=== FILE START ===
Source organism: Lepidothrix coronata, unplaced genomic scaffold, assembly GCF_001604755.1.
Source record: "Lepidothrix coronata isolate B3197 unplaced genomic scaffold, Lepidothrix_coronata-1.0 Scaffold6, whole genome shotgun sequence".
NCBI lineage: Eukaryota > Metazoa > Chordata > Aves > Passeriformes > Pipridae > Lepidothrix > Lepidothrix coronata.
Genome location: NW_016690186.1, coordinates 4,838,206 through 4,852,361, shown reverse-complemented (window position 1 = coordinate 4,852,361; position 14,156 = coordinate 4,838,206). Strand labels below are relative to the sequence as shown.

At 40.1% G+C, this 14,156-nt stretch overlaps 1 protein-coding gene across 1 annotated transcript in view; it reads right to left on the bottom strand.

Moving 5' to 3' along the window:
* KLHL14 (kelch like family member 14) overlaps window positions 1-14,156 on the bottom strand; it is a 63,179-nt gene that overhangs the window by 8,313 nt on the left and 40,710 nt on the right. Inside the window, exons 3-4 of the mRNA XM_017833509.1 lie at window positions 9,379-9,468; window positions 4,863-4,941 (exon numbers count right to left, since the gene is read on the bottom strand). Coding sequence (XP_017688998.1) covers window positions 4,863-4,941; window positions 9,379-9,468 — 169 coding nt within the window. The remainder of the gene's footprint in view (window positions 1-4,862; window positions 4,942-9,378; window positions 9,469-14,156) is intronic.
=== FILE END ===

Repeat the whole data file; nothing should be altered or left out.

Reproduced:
Source organism: Lepidothrix coronata, unplaced genomic scaffold, assembly GCF_001604755.1.
Source record: "Lepidothrix coronata isolate B3197 unplaced genomic scaffold, Lepidothrix_coronata-1.0 Scaffold6, whole genome shotgun sequence".
NCBI lineage: Eukaryota > Metazoa > Chordata > Aves > Passeriformes > Pipridae > Lepidothrix > Lepidothrix coronata.
Genome location: NW_016690186.1, coordinates 4,838,206 through 4,852,361, shown reverse-complemented (window position 1 = coordinate 4,852,361; position 14,156 = coordinate 4,838,206). Strand labels below are relative to the sequence as shown.

At 40.1% G+C, this 14,156-nt stretch overlaps 1 protein-coding gene across 1 annotated transcript in view; it reads right to left on the bottom strand.

Moving 5' to 3' along the window:
* KLHL14 (kelch like family member 14) overlaps window positions 1-14,156 on the bottom strand; it is a 63,179-nt gene that overhangs the window by 8,313 nt on the left and 40,710 nt on the right. Inside the window, exons 3-4 of the mRNA XM_017833509.1 lie at window positions 9,379-9,468; window positions 4,863-4,941 (exon numbers count right to left, since the gene is read on the bottom strand). Coding sequence (XP_017688998.1) covers window positions 4,863-4,941; window positions 9,379-9,468 — 169 coding nt within the window. The remainder of the gene's footprint in view (window positions 1-4,862; window positions 4,942-9,378; window positions 9,469-14,156) is intronic.